Jeeze. The FCC has all the power they need. They just won't pull the pin. I don't know why.
Just reclassify broadband/ISPs as common carriers under Title II. Certainly there's a lot of work to go with that to make it happen, but it's certainly within their domain. No congressional action needed.
Correct me if I'm wrong, but isn't the reason that campaign contributions aren't viewed as bribes is because they're not a "quid pro quo"? And yet here's former Senator Dodd going on television and other public media saying that they've given their quid and now they want their quo?
I would think that the reason he's putting a very big $$ amount on the claim is specifically for the purpose of generating attention. If he were suing for a hundred bucks then I doubt that Mike Masnick (or anyone else) would have even noticed the suit, much less devoted time and column space to it. (Who's to know for sure?) And, of course we really don't know Stebbin's true motives.
Having said that, I've been waiting for years now for someone to pierce the ridiculuous legal fiction that these click-through agreements have been operating under. It doesn't seem like anyone that doesn't have a building full of lawyers could stand a chance given the current state of the US legal system. I don't think that Stebbins is going about it the best way but, nontheless, part of me would like to see him prevail in at least some small way. The theory is just preposterous.
Here's an anecdote to illustrate what I mean.
Back in 2002 or so I had just moved into a new apartment. I'm buying furniture and things and I decided to get a big screen rear projection HDTV since they were the new thing back then. The TV gets delivered and then I realize that it didn't have a digital receiver in it, so I couldn't receive HD signals, just analog. No problem; I'll just run down to Best Buy and get one. They only had a few back then so I decided to get one that was made by Samsung and had an integrated DirecTV receiver in it. Why not? I hadn't had satellite in a while, so it seemed to make sense. I paid for the receiver on my credit card. It was a straight transaction; went to the checkout stand, paid by card, item bagged, out the door, nothing else.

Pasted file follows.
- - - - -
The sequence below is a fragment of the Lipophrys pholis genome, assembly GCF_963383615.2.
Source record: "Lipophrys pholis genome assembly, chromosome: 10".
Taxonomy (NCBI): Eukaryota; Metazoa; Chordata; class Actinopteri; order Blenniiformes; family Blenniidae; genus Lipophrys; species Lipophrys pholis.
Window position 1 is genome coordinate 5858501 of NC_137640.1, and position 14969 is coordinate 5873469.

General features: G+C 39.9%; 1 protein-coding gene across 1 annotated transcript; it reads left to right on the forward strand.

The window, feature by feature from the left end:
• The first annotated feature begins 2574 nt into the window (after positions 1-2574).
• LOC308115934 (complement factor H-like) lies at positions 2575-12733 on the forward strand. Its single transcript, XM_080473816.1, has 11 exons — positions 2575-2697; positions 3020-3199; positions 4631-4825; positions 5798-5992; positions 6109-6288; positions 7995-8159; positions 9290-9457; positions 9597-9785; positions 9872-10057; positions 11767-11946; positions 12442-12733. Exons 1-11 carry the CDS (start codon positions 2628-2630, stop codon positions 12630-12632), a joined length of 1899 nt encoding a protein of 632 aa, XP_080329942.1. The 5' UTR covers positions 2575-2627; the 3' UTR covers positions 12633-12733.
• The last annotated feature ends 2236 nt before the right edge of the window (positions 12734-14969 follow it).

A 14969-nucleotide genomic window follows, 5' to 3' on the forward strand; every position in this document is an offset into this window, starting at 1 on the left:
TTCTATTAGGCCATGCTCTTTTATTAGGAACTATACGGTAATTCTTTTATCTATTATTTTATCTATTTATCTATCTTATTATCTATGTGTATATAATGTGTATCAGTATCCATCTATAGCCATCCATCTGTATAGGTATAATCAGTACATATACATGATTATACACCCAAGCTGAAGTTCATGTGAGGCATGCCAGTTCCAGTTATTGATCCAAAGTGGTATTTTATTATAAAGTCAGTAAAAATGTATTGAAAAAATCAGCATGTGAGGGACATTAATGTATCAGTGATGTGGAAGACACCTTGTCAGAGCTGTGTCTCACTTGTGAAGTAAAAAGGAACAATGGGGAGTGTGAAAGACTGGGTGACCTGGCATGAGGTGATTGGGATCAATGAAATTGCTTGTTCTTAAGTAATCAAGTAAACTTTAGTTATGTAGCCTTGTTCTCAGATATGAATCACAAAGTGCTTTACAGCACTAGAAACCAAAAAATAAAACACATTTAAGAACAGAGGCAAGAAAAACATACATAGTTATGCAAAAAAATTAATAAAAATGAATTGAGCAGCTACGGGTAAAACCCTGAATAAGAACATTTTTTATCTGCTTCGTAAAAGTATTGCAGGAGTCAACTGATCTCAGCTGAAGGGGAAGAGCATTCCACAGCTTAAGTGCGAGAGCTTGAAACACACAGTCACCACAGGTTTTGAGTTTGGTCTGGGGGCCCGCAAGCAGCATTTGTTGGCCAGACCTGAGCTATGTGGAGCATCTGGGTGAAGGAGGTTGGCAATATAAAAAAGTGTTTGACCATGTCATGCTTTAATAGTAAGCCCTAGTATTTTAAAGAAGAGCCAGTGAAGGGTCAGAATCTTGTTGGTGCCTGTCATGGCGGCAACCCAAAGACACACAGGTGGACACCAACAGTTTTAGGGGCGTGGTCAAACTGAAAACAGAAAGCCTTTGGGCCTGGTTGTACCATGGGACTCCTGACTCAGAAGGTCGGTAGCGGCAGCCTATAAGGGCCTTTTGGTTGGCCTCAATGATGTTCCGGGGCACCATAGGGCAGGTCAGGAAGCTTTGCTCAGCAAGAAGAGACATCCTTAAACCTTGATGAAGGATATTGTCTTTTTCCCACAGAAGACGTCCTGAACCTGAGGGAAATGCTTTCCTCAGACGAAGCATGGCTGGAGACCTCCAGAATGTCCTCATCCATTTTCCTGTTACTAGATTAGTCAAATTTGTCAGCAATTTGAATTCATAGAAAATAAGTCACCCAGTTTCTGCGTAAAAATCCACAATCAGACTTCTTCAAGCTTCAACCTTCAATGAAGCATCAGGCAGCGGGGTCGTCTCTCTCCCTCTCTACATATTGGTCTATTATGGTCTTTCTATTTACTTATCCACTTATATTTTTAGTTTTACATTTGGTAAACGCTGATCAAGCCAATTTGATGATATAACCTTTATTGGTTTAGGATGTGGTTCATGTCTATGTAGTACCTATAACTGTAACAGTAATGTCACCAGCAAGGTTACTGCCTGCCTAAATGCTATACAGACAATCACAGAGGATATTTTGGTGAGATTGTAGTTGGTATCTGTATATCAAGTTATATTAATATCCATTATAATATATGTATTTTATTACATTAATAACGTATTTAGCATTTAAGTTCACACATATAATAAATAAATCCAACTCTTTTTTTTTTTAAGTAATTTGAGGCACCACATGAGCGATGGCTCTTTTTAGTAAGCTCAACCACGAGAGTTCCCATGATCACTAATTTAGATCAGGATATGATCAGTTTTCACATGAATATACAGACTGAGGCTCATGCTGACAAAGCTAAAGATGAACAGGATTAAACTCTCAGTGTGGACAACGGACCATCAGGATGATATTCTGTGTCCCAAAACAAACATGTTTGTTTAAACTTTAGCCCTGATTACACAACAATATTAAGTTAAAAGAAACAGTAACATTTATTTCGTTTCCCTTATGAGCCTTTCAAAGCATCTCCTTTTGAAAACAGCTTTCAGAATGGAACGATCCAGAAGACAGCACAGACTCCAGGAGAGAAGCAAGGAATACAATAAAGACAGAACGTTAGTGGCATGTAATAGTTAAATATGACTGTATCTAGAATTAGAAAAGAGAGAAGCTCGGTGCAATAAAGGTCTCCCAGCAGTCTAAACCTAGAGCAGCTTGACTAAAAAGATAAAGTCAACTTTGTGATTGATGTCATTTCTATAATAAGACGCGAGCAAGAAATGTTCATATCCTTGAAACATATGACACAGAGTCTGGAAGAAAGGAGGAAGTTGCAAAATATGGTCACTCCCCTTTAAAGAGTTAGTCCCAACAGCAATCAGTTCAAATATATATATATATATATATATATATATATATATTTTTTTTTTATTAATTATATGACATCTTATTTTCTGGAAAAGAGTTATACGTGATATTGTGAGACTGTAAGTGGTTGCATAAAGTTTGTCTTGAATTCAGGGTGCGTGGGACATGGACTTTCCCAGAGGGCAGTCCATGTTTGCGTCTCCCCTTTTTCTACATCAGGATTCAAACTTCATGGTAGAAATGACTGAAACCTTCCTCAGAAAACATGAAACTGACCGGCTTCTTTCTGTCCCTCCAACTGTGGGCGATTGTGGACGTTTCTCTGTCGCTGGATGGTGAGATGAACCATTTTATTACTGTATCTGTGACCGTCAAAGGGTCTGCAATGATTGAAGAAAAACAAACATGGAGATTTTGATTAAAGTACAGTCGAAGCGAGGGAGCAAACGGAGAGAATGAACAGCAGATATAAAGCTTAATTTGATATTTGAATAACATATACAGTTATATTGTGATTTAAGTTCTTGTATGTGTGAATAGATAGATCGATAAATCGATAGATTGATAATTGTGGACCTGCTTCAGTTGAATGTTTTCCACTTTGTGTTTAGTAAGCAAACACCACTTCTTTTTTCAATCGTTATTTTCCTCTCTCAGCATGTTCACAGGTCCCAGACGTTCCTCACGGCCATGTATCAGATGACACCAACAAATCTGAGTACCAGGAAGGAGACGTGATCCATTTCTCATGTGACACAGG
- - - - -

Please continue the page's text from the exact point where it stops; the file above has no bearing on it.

When I got home I set up the receiver and a cheap OTA antenna and was able to receive the HD OTA channels just fine. (NFL in HDTV simply rocks). The next weekend when I started to look into the satellite thing I realized, much to my chagrin, that the balcony of my 3rd floor apartment was on the WRONG side of the building and I couldn't see any of the DTV satellites at all. So I abandoned that plan and went with the cable provider that my apartment complex had contracted with for all of my other channels that weren't OTA.
About a year later I got a bill in the mail from DirecTV. They wanted to charge me $150 for, get this, NOT signing up with their service. $150 for nothing. And they claimed in the letter that I had agreed to some type of contractual terms with them at the time of purchase that I would subscribe to their service. What a load of crap. I agreed to no such thing. The only thing I did was sign the little LCD signature pad that Best Buy used for credit card signatures at the time. At no time was there any type of "agreement" discussed or implied by anyone at Best Buy. There was no paperwork other than standard CC reciept. But apparently Best Buy sent them my contact information from my credit card somehow, because they had my mailing address, even though I hadn't given it to them.
These are the types of things that companies are trying to assert with these ridiculous click-throughs. And they're all a bunch of crap. Someone needs to pierce this veil, and if David Stebbins helps in any way, then I'm behind him.
Actually, I don't doubt the record label in this a bit. It very well could be hurting their album sales.
Because Spotify is awesome, that's why. It's almost like having an infinitely big iPod with ever record ever recorded on it.
I've been using one of their competitors lately (Rdio) and I've been wondering myself why I would want to buy more recordings when everything I've every wanted to hear is only seconds away.
Ironically, this is one of the things that record companies have been asking for; i.e. getting recurring money from everybody. However, as in all things, the revenues from these services is limited. The pie has to be divided up and the companies that get most of the slices are the big guys because the number of their plays/downloads vastly outnumber the numbers of the little guys. So the small labels slice of the pie could be rounding down to (near/actual) zero.
There's no one good solution that will resolve everyone's problems.